Today Rishi Shah is cofounder ContextMedia, one of the fastest growing startups in Chicago. But he traces his entrepreneurial roots to his parents, who immigrated to the US from India.

“Immigrant parents are equity investors,” he recently said. “Think about the mindset of someone who leaves everything they do…because they see a future state that is so important to them, that they take a leap into the unknown.”

“It’s an act of entrepreneurship,” he said. 

Immigrant parents are equity investors

Shah isn’t the only local entrepreneur who traces success back to immigration. At the Techweek panel, “Inspiration, Vision, and Roots, ” Shah, Ujjwal Gupta of BenchPrep and George Bousis of Raise, discussed their triumphs and struggles as an immigrant (Gupta) and son of immigrants (Bousis), as well as their continued frustration with the immigration system and its impact on innovation.  Todd Schulte, president of, a pro-immigration group backed by tech industry leaders, moderated the panel.

Over half of US unicorns (companies valued at over $1 billion) were founded by immigrants. In Illinois, where the number of foreign born students continues to rise, immigrants founded two of the state’s five unicorns and 40 percent of Illinois’ venture-backed businesses. Despite this, there is no visa for foreign-born founders and the temporary worker visa system (H-1B) is clogged by outsourcing companies. This makes it difficult for immigrant entrepreneurs and highly skilled workers to work in the US tech industry.

“The immigration system is 30 years backwards” said Gupta, who is originally from India. “The immigration system is extremely complicated. The rules are not for innovation.”

Gupta, who nearly moved BenchPrep to India because of visa issues, said he gets emails from foreign-born students and founders every day asking for help navigating the system.

Immigration policy has “made it hard to hire a lot of candidates…that are incredibly qualified,” added Bousis, whose parents immigrated to the US from Greece. It can be expensive to hire a foreign-born employee, he pointed out. In addition to entering the H-1B lottery (which had 236,000 applications for 85,000 spots this year), they have to spend money on the application and recruiting other potential candidates, to prove they didn’t pass over a qualified American for the job.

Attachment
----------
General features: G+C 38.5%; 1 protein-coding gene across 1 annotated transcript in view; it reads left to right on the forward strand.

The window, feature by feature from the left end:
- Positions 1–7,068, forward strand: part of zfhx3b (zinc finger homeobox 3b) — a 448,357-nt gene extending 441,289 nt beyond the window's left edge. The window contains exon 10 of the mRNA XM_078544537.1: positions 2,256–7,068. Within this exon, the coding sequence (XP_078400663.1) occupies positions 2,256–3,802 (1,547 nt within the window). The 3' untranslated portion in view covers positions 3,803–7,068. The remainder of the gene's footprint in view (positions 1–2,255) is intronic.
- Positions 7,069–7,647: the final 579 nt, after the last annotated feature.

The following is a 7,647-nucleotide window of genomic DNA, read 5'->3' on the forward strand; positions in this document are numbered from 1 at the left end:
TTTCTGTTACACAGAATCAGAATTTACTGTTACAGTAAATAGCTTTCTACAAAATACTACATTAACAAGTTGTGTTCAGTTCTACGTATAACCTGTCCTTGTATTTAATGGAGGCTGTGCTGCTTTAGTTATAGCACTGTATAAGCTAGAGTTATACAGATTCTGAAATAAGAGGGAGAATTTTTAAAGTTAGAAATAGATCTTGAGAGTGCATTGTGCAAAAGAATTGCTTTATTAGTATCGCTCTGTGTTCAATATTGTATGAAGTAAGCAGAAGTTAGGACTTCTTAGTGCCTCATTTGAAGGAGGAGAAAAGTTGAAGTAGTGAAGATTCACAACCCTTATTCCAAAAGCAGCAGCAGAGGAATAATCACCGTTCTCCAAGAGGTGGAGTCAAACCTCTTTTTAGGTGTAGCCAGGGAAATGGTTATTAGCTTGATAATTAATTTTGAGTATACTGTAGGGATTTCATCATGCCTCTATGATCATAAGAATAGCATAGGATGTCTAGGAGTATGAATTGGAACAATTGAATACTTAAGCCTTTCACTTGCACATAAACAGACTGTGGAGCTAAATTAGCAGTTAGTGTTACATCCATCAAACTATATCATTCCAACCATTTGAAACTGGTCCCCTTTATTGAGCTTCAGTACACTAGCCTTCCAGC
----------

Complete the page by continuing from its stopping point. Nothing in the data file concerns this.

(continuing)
However, Shah pointed out that it’s only in startups’ best interest to hire the top candidates. “If we bring the most qualified person in to do the job, that will create growth,” he said. 

If we bring the most qualified person in to do the job, that will create growth

Though there’s a call for immigration reform across the political spectrum, there’s endless debate on how this should be done. Leaders in the tech industry have called for a “startup visa” that allows entrepreneurs an initial three year visa to get their startup off their ground. Highly skilled tech workers hope for an increase to H-1B, or better policing of outsourcing companies that scoop up a big chunk of the visas. But, amid more xenophobic reasons, opponents believe increasing visas will encourage abuse of the system.

To help resolve the debate, Shah said there has to be more discussion. “You can’t just talk to people who agree with you,” he said. “And that’s tempting.”

And sometimes that includes talking to people who are coming from a place of fear over logic.

“We have to acknowledge their fear and connect [with] their pain before they will open to facts and ideas,” Shah added later on Twitter. “It’s not easy.”